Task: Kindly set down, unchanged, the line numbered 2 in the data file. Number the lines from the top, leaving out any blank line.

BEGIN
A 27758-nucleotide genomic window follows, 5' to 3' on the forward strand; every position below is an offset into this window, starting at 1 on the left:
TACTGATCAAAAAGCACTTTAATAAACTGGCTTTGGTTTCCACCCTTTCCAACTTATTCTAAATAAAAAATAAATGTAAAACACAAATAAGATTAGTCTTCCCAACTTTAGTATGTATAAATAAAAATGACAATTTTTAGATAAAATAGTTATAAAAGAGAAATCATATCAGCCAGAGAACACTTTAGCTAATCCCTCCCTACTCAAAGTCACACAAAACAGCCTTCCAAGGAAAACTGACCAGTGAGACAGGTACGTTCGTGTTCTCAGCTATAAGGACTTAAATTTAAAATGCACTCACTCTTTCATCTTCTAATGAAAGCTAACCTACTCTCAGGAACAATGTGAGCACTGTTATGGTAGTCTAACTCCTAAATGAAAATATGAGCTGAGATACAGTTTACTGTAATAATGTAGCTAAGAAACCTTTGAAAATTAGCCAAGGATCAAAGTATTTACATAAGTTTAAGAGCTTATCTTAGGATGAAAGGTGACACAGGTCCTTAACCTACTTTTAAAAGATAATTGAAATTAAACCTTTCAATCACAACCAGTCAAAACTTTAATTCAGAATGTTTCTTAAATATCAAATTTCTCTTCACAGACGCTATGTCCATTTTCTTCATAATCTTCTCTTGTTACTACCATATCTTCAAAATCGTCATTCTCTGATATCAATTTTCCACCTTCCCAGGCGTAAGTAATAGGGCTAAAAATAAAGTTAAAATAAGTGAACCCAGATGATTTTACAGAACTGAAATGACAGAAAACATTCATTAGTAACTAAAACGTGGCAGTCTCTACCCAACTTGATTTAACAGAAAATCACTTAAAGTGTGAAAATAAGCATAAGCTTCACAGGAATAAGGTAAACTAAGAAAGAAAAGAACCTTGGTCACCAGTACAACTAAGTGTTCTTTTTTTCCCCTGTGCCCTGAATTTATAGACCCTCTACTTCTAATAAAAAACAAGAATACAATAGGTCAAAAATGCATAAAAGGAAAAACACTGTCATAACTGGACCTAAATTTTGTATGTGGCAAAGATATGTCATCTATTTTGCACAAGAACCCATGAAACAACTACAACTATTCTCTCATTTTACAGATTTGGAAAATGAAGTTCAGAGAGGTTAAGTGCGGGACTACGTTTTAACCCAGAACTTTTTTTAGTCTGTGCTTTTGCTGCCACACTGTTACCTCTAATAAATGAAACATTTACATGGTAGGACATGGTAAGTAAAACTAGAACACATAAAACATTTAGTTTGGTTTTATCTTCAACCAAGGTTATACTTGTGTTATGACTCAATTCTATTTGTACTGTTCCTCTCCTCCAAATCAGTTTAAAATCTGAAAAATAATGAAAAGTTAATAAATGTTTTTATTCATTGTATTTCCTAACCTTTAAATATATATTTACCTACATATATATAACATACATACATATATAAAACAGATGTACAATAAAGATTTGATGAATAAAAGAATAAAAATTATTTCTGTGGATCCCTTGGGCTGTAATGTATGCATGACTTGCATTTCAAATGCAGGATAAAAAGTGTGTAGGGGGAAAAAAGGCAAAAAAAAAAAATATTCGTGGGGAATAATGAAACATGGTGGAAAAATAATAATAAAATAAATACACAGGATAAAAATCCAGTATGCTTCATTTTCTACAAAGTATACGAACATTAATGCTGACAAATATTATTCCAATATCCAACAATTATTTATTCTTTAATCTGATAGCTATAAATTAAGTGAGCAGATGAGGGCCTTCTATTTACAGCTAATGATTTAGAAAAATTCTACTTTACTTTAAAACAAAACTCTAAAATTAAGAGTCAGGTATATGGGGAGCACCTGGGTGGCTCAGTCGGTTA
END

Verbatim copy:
TACTGATCAAAAAGCACTTTAATAAACTGGCTTTGGTTTCCACCCTTTCCAACTTATTCTAAATAAAAAATAAATGTAAAACACAAATAAGATTAGTCTTCCCAACTTTAGTATGTATAAATAAAAATGACAATTTTTAGATAAAATAGTTATAAAAGAGAAATCATATCAGCCAGAGAACACTTTAGCTAATCCCTCCCTACTCAAAGTCACACAAAACAGCCTTCCAAGGAAAACTGACCAGTGAGACAGGTACGTTCGTGTTCTCAGCTATAAGGACTTAAATTTAAAATGCACTCACTCTTTCATCTTCTAATGAAAGCTAACCTACTCTCAGGAACAATGTGAGCACTGTTATGGTAGTCTAACTCCTAAATGAAAATATGAGCTGAGATACAGTTTACTGTAATAATGTAGCTAAGAAACCTTTGAAAATTAGCCAAGGATCAAAGTATTTACATAAGTTTAAGAGCTTATCTTAGGATGAAAGGTGACACAGGTCCTTAACCTACTTTTAAAAGATAATTGAAATTAAACCTTTCAATCACAACCAGTCAAAACTTTAATTCAGAATGTTTCTTAAATATCAAATTTCTCTTCACAGACGCTATGTCCATTTTCTTCATAATCTTCTCTTGTTACTACCATATCTTCAAAATCGTCATTCTCTGATATCAATTTTCCACCTTCCCAGGCGTAAGTAATAGGGCTAAAAATAAAGTTAAAATAAGTGAACCCAGATGATTTTACAGAACTGAAATGACAGAAAACATTCATTAGTAACTAAAACGTGGCAGTCTCTACCCAACTTGATTTAACAGAAAATCACTTAAAGTGTGAAAATAAGCATAAGCTTCACAGGAATAAGGTAAACTAAGAAAGAAAAGAACCTTGGTCACCAGTACAACTAAGTGTTCTTTTTTTCCCCTGTGCCCTGAATTTATAGACCCTCTACTTCTAATAAAAAACAAGAATACAATAGGTCAAAAATGCATAAAAGGAAAAACACTGTCATAACTGGACCTAAATTTTGTATGTGGCAAAGATATGTCATCTATTTTGCACAAGAACCCATGAAACAACTACAACTATTCTCTCATTTTACAGATTTGGAAAATGAAGTTCAGAGAGGTTAAGTGCGGGACTACGTTTTAACCCAGAACTTTTTTTAGTCTGTGCTTTTGCTGCCACACTGTTACCTCTAATAAATGAAACATTTACATGGTAGGACATGGTAAGTAAAACTAGAACACATAAAACATTTAGTTTGGTTTTATCTTCAACCAAGGTTATACTTGTGTTATGACTCAATTCTATTTGTACTGTTCCTCTCCTCCAAATCAGTTTAAAATCTGAAAAATAATGAAAAGTTAATAAATGTTTTTATTCATTGTATTTCCTAACCTTTAAATATATATTTACCTACATATATATAACATACATACATATATAAAACAGATGTACAATAAAGATTTGATGAATAAAAGAATAAAAATTATTTCTGTGGATCCCTTGGGCTGTAATGTATGCATGACTTGCATTTCAAATGCAGGATAAAAAGTGTGTAGGGGGAAAAAAGGCAAAAAAAAAAAATATTCGTGGGGAATAATGAAACATGGTGGAAAAATAATAATAAAATAAATACACAGGATAAAAATCCAGTATGCTTCATTTTCTACAAAGTATACGAACATTAATGCTGACAAATATTATTCCAATATCCAACAATTATTTATTCTTTAATCTGATAGCTATAAATTAAGTGAGCAGATGAGGGCCTTCTATTTACAGCTAATGATTTAGAAAAATTCTACTTTACTTTAAAACAAAACTCTAAAATTAAGAGTCAGGTATATGGGGAGCACCTGGGTGGCTCAGTCGGTTA